Wix and Squarespace are the two biggest website builders—and it’s not even close. Together they power 55% of websites that are built with a website builder.
But while they’re both popular, they also have stark differences. It’s almost like Mac vs PC— Squarespace is curated and design-y while Wix is occasionally chaotic but allows for a lot of freedom to customize.
I recommend Squarespace over Wix, but it’s important to understand the differences, and that’s what this article will explain.
Wix vs Squarespace At A Glance
Two Most Popular Website Builders
Wix and Squarespace combined are 55% of the website builder market— significantly more than any other company.
Mac vs PC
Their differences are almost like Mac vs PC: Squarespace is curated and design-y while Wix is occasionally chaotic but allows for a lot of freedom to customize.
Different Page Editors
Wix is an unstructured editor where you drag elements anywhere on a page. Squarespace is a structured editor where elements snap into columns and rows.
Both Have Excellent Features
There are core features that every website builder just needs to have: photo galleries, maps, forms, audio players— that kind of thing. Both Wix and Squarespace have these covered. (Wix may have a slight edge in the amount of features.)
Wix has more templates than Squarespace but Squarespace has better templates. This isn't necessarily a knock on Wix's templates as Squarespace has the best templates of any website builder.
Table of Contents
The biggest difference between Wix and Squarespace is the page editor.
Wix has a highly customizable, unstructured editor. Whereas Squarespace’s editor is structured and easy to use.
Wix’s Unstructured Editor
With Wix, you can move any element anywhere on your page—even by one pixel if you want. It’s an unstructured editor.
Being able to drag and drop elements anywhere on a page feels freeing on paper. However, it can (and often does) lead to frustrating problems, especially for non-designers.
Here’s a simple example showcasing a typical scenario:
These are some major and minor frustrations you’ll see in the minute-something video of us using the Wix editor:
- We clicked the “Add Strip” icon below the second strip. Yet, the block appeared in front of the second section (Yes, it’s not a “strip,” but we nevertheless wanted it below the second section). Also, it’s unclear whether the third section can fit between the second section and the footer.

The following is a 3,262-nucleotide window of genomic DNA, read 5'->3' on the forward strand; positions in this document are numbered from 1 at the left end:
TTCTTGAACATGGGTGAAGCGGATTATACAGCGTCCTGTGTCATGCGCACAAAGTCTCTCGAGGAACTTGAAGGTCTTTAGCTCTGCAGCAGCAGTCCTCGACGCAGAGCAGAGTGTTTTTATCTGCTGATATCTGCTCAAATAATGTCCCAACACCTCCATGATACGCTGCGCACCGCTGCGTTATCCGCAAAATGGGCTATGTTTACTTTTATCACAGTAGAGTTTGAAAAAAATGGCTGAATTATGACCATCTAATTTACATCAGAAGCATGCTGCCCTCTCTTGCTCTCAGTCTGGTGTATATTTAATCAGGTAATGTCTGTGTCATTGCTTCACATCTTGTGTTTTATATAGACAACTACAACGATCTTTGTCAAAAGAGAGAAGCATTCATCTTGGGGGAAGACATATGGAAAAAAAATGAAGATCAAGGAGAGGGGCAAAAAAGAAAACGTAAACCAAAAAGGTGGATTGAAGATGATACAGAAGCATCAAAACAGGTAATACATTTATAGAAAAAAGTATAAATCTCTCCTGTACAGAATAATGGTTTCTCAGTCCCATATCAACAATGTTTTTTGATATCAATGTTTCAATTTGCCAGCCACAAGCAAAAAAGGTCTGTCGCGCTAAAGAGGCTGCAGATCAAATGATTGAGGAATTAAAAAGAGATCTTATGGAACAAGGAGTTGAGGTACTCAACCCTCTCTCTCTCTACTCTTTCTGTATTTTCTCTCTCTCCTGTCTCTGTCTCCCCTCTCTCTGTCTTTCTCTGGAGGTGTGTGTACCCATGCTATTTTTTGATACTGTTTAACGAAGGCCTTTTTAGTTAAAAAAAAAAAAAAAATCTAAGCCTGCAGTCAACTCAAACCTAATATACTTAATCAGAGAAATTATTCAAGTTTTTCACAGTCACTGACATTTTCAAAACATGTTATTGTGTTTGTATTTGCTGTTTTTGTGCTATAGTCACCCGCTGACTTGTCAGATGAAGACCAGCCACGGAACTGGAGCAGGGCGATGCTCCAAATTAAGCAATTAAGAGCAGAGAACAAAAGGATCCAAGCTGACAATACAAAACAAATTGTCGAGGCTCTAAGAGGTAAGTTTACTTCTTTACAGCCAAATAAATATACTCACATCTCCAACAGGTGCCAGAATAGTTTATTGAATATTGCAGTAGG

- We had to resize the map on the mobile device.
- When we deleted the middle section, the third section didn’t snap in its place like you would expect.
- We switched the position of the two remaining sections on the desktop device. The process itself was not ideal. Plus, the changes didn’t automatically reflect on the mobile version — that’s frustrating! This means you’ll have to design pretty much the whole website for both desktop and mobile separately.
Besides, Wix gives almost too many options:
- The editor has a lot of icons and buttons. It can be confusing.
- Users can choose fonts, sizes, colors, and everything about each individual text block. It’s nice to have these options if you know what you’re doing playing with them — otherwise, you’ll either ruin the website or waste your time. Here’s a rule of thumb when dealing with so many options: You want to maintain a consistent look and feel across your website. Ideally, a heading and a paragraph should have the same size and weight throughout the website.
- Wix gives many strip choices, each with different typography, design, and colors. It’s easy to choose a strip that looks awesome individually but doesn’t quite fit the website as a whole.
- You have the option to move things out of the gridline. But if you move something out of the gridline, it may not be accessible/visible on some devices.
Overall: Giving someone Wix is like giving someone a blank canvas with all the colors, the paintbrushes, and all other painting supplies. If that someone is a web designer/painter, the result will be a great website/painting. But that much open-endedness is a lot of responsibility to hand off to a user not quite adept at web designing/painting.
Squarespace’s Structured Editor
Squarespace doesn’t run into the same problems—because Squarespace has a structured editor, and it’s among the easiest to use.
In Squarespace, you can’t move an element anywhere on a page. Instead, Squarespace’s Fluid Engine editor only allows you to drag elements (called Content Blocks) into rows and columns of a section. It’s still a visual, drag-and-drop editor; it’s still very customizable — but there’s an inherent and sensible structure that you stay within.
Let’s try to make the same simple web page we made with Wix with Squarespace:
Overall, we recommend Squarespace’s structured page editor over Wix’s unstructured page editor.